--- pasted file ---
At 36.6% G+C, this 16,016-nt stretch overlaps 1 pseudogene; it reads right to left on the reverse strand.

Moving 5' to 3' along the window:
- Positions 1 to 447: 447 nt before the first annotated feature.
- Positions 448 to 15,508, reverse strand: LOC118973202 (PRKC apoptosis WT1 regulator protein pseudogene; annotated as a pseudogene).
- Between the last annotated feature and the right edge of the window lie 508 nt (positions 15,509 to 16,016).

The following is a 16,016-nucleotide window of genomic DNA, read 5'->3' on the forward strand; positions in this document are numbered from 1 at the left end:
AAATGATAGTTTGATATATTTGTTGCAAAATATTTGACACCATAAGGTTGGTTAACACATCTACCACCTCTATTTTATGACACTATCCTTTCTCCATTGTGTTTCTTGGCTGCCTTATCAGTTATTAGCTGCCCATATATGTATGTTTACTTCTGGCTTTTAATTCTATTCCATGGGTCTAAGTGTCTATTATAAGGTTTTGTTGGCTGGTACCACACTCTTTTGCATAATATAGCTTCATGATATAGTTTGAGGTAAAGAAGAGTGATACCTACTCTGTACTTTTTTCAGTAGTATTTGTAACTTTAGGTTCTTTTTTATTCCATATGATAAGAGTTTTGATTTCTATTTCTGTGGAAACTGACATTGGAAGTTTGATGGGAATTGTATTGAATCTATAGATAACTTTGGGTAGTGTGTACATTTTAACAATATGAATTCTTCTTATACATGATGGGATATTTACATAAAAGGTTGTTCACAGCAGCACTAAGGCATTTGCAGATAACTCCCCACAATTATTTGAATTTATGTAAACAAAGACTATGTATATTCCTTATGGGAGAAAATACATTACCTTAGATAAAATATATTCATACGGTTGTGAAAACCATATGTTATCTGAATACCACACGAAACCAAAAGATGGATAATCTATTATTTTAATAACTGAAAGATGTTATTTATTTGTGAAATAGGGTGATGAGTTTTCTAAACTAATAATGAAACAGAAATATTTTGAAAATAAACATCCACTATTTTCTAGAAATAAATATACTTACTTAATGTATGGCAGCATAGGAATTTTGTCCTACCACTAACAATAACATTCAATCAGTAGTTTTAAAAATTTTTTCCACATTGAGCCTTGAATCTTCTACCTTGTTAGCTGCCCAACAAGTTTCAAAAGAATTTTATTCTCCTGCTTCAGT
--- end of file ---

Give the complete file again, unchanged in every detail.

At 36.6% G+C, this 16,016-nt stretch overlaps 1 pseudogene; it reads right to left on the reverse strand.

Moving 5' to 3' along the window:
- Positions 1 to 447: 447 nt before the first annotated feature.
- Positions 448 to 15,508, reverse strand: LOC118973202 (PRKC apoptosis WT1 regulator protein pseudogene; annotated as a pseudogene).
- Between the last annotated feature and the right edge of the window lie 508 nt (positions 15,509 to 16,016).

The following is a 16,016-nucleotide window of genomic DNA, read 5'->3' on the forward strand; positions in this document are numbered from 1 at the left end:
AAATGATAGTTTGATATATTTGTTGCAAAATATTTGACACCATAAGGTTGGTTAACACATCTACCACCTCTATTTTATGACACTATCCTTTCTCCATTGTGTTTCTTGGCTGCCTTATCAGTTATTAGCTGCCCATATATGTATGTTTACTTCTGGCTTTTAATTCTATTCCATGGGTCTAAGTGTCTATTATAAGGTTTTGTTGGCTGGTACCACACTCTTTTGCATAATATAGCTTCATGATATAGTTTGAGGTAAAGAAGAGTGATACCTACTCTGTACTTTTTTCAGTAGTATTTGTAACTTTAGGTTCTTTTTTATTCCATATGATAAGAGTTTTGATTTCTATTTCTGTGGAAACTGACATTGGAAGTTTGATGGGAATTGTATTGAATCTATAGATAACTTTGGGTAGTGTGTACATTTTAACAATATGAATTCTTCTTATACATGATGGGATATTTACATAAAAGGTTGTTCACAGCAGCACTAAGGCATTTGCAGATAACTCCCCACAATTATTTGAATTTATGTAAACAAAGACTATGTATATTCCTTATGGGAGAAAATACATTACCTTAGATAAAATATATTCATACGGTTGTGAAAACCATATGTTATCTGAATACCACACGAAACCAAAAGATGGATAATCTATTATTTTAATAACTGAAAGATGTTATTTATTTGTGAAATAGGGTGATGAGTTTTCTAAACTAATAATGAAACAGAAATATTTTGAAAATAAACATCCACTATTTTCTAGAAATAAATATACTTACTTAATGTATGGCAGCATAGGAATTTTGTCCTACCACTAACAATAACATTCAATCAGTAGTTTTAAAAATTTTTTCCACATTGAGCCTTGAATCTTCTACCTTGTTAGCTGCCCAACAAGTTTCAAAAGAATTTTATTCTCCTGCTTCAGT